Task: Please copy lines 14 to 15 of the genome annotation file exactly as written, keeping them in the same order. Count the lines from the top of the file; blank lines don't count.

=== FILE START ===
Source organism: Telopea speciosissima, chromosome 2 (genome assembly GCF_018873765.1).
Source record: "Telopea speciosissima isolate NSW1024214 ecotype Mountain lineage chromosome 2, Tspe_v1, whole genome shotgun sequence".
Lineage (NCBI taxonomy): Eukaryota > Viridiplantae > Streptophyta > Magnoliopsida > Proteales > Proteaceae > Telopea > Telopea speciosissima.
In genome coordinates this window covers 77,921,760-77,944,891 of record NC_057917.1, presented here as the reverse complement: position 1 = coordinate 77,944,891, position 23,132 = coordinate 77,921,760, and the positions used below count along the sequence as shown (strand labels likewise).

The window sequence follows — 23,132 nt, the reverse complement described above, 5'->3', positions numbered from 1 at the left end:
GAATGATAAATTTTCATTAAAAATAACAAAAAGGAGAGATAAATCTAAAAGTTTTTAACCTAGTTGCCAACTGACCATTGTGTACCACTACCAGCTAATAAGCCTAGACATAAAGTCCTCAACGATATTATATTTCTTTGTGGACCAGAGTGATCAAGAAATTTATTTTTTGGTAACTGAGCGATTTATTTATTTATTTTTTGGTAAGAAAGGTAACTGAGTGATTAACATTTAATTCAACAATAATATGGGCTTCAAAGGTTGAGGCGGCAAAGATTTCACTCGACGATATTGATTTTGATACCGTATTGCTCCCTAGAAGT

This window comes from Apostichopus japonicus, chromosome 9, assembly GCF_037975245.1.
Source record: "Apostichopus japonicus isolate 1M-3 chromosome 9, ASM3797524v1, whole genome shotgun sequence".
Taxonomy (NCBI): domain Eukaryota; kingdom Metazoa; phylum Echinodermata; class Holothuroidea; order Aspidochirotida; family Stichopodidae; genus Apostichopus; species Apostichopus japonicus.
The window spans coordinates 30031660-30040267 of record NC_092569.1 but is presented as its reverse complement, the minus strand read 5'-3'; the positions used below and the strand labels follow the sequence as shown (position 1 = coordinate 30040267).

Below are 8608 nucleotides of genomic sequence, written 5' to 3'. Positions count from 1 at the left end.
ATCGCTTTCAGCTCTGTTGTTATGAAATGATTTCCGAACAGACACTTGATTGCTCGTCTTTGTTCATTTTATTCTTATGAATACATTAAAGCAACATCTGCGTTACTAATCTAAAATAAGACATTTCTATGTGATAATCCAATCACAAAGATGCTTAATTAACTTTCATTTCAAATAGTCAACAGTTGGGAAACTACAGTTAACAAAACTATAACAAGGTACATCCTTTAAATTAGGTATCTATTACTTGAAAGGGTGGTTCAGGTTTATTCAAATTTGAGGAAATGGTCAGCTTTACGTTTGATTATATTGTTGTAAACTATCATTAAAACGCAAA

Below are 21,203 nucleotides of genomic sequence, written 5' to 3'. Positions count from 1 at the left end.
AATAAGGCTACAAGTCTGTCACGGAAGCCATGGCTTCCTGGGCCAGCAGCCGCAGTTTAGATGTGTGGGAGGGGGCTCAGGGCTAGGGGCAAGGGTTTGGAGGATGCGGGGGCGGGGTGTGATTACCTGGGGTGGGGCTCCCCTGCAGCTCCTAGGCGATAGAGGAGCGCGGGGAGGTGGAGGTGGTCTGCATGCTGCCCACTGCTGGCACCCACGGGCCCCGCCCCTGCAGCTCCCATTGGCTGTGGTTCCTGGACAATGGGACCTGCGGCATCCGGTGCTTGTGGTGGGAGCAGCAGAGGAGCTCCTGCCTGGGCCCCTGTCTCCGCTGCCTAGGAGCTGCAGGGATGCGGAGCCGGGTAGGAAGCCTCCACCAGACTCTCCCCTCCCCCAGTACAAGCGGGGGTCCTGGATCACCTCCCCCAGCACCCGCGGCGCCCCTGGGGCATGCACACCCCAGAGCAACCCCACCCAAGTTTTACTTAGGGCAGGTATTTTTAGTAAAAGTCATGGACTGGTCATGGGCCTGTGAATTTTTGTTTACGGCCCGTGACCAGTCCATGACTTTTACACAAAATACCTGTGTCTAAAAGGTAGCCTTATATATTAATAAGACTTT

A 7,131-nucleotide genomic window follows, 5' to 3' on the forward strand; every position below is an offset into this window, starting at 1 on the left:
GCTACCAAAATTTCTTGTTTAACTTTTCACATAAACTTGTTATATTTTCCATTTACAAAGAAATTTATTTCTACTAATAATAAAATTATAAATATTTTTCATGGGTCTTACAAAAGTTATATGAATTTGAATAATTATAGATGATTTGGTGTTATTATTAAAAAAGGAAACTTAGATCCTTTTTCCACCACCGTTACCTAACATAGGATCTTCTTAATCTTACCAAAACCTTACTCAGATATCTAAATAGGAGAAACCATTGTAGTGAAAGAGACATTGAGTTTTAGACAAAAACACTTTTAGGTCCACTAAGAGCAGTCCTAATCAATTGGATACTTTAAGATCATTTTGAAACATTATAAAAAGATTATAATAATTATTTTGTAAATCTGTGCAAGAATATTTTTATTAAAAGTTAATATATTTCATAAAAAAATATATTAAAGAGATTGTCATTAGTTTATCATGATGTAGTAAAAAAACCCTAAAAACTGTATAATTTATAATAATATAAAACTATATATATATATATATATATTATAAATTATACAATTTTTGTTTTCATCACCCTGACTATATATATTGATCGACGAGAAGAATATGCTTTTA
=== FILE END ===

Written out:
AATAAGGCTACAAGTCTGTCACGGAAGCCATGGCTTCCTGGGCCAGCAGCCGCAGTTTAGATGTGTGGGAGGGGGCTCAGGGCTAGGGGCAAGGGTTTGGAGGATGCGGGGGCGGGGTGTGATTACCTGGGGTGGGGCTCCCCTGCAGCTCCTAGGCGATAGAGGAGCGCGGGGAGGTGGAGGTGGTCTGCATGCTGCCCACTGCTGGCACCCACGGGCCCCGCCCCTGCAGCTCCCATTGGCTGTGGTTCCTGGACAATGGGACCTGCGGCATCCGGTGCTTGTGGTGGGAGCAGCAGAGGAGCTCCTGCCTGGGCCCCTGTCTCCGCTGCCTAGGAGCTGCAGGGATGCGGAGCCGGGTAGGAAGCCTCCACCAGACTCTCCCCTCCCCCAGTACAAGCGGGGGTCCTGGATCACCTCCCCCAGCACCCGCGGCGCCCCTGGGGCATGCACACCCCAGAGCAACCCCACCCAAGTTTTACTTAGGGCAGGTATTTTTAGTAAAAGTCATGGACTGGTCATGGGCCTGTGAATTTTTGTTTACGGCCCGTGACCAGTCCATGACTTTTACACAAAATACCTGTGTCTAAAAGGTAGCCTTATATATTAATAAGACTTT

A 7,131-nucleotide genomic window follows, 5' to 3' on the forward strand; every position below is an offset into this window, starting at 1 on the left: